I just had the very surreal experience last night of watching 10 Rockies games in a row after returning from a week-long vacation. That's the new reality of a DVR-based entertainment ecosystem - baseball is tailor made for the skip forward button on my DVR, especially when Rafael Betancourt is on the mound, though you absolutely miss the nuance of each particular game (all I can remember of Monday's game is that bunting is terrible). Still, it's better than missing them completely.
I'm still a little bit out of the loop when it comes to the Rockies' performance over the last week, but I do know that it's very good that they went 6-4 against their divisional contenders. Colorado's schedule softens up a bit over the next two weeks in that they've got a whole bunch of home games (15 of their next 18), so I believe that Colorado hasn't seen their last day in first place for 2013 just yet - and we're already almost a third of the way into the year.
Steve Treder of the Hardball Times has a handy graphic showing the NL West race to date. It's a three way battle at the top right now, and it's a very winnable battle when you consider that the Rockies have been under-performing their peripherals thus far to the tune of two wins, a figure that has them atop Baseball Prospectus' Adjusted Standings.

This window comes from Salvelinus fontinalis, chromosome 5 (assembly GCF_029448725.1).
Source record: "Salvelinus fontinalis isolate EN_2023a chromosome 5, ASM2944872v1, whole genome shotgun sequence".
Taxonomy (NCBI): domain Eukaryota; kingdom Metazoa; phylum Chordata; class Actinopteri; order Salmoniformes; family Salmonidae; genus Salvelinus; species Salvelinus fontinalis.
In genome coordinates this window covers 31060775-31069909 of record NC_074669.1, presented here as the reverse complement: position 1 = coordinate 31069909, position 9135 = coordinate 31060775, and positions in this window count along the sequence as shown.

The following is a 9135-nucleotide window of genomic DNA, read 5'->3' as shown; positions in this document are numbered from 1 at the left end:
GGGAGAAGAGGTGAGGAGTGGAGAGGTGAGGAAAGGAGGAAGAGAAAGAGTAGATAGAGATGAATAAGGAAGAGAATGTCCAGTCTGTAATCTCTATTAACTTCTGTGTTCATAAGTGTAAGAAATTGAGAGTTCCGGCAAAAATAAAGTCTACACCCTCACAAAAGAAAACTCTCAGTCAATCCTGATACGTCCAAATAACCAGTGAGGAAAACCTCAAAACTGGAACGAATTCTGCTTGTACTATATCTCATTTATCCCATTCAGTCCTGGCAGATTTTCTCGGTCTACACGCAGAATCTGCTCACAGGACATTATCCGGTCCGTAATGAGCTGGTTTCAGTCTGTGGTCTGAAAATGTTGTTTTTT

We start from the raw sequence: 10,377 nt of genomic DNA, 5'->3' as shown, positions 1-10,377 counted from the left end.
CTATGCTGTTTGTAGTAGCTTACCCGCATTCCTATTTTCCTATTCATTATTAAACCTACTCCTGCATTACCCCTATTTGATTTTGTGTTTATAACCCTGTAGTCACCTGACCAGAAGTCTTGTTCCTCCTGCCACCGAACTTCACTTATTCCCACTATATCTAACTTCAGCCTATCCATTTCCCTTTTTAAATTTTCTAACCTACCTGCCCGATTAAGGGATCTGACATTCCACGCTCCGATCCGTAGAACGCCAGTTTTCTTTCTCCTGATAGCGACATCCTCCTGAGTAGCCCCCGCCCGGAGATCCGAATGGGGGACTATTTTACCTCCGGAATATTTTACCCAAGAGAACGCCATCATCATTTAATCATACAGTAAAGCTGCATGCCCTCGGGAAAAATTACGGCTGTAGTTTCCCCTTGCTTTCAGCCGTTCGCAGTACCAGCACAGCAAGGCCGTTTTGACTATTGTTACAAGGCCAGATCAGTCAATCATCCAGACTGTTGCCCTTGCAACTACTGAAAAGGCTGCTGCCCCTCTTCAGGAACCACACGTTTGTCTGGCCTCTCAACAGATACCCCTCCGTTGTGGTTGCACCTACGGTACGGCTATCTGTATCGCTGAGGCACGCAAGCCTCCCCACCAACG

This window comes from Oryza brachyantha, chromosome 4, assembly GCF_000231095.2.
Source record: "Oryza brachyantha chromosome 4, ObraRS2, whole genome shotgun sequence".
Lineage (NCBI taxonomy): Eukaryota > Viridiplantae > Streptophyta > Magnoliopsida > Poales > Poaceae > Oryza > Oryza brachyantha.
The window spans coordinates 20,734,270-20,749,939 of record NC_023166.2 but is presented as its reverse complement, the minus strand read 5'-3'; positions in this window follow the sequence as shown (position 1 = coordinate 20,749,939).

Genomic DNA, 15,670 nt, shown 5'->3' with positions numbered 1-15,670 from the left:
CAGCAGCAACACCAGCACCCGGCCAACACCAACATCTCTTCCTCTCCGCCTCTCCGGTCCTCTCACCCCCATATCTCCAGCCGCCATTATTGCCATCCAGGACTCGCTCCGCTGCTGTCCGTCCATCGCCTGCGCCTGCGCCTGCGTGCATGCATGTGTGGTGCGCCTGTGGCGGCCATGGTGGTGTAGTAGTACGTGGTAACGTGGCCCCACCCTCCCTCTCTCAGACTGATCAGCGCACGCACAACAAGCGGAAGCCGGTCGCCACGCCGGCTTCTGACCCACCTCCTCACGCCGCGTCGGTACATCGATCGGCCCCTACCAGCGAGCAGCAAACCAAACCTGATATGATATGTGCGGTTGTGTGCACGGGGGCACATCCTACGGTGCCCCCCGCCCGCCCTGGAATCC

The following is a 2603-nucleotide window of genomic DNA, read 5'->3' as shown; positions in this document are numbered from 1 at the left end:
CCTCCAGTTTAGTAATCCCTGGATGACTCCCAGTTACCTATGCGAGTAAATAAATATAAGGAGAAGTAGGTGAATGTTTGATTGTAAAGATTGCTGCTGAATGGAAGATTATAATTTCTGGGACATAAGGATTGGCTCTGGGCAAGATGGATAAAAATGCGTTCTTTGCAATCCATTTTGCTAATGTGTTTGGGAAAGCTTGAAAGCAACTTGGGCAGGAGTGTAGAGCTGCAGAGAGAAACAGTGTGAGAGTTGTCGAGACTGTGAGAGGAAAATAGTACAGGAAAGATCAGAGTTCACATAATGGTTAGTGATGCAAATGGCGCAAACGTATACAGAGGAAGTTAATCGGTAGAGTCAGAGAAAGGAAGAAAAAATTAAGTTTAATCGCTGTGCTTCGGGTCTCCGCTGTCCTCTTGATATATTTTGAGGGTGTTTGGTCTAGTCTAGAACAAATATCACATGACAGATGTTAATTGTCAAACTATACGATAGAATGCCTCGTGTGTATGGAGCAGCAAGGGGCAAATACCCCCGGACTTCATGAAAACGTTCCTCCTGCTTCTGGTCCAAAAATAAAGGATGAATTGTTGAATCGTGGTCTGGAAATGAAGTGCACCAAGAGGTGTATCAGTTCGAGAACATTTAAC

The point is that all of this is just...fantastic. To have a competitive team a third of the way into the 2013 season...well, it's exceeded my expectations considerably and I'm excited to see it continue.
Is Jorge De La Rosa the man or what? Coming off of major surgery, De La Rosa has been "money" for Colorado this year, leading Colorado's pitching staff in rWAR (with 2.1) and allowing one run or fewer in 4 of his last 5 starts. He's on pace for his best year in MLB in rWAR - and if Colorado is going to contend, they'll need it. De La Rosa's mediocre K/9 rate (5.5/9) and high BB/9 rate (3.2/9) suggest he's been a little lucky to date, but this last start was a very encouraging step in the right direction.
Chris Abshire of MLB.com compares Nolan Arenado to his Houston compatriot Matt Dominguez. From a glove department, the comparison is apt - but I can only hope that Arenado provides more offensively than the anemic Dominguez.
Finally, Patrick Hruby of Sports on Earth writes at length about the end of sports welfare.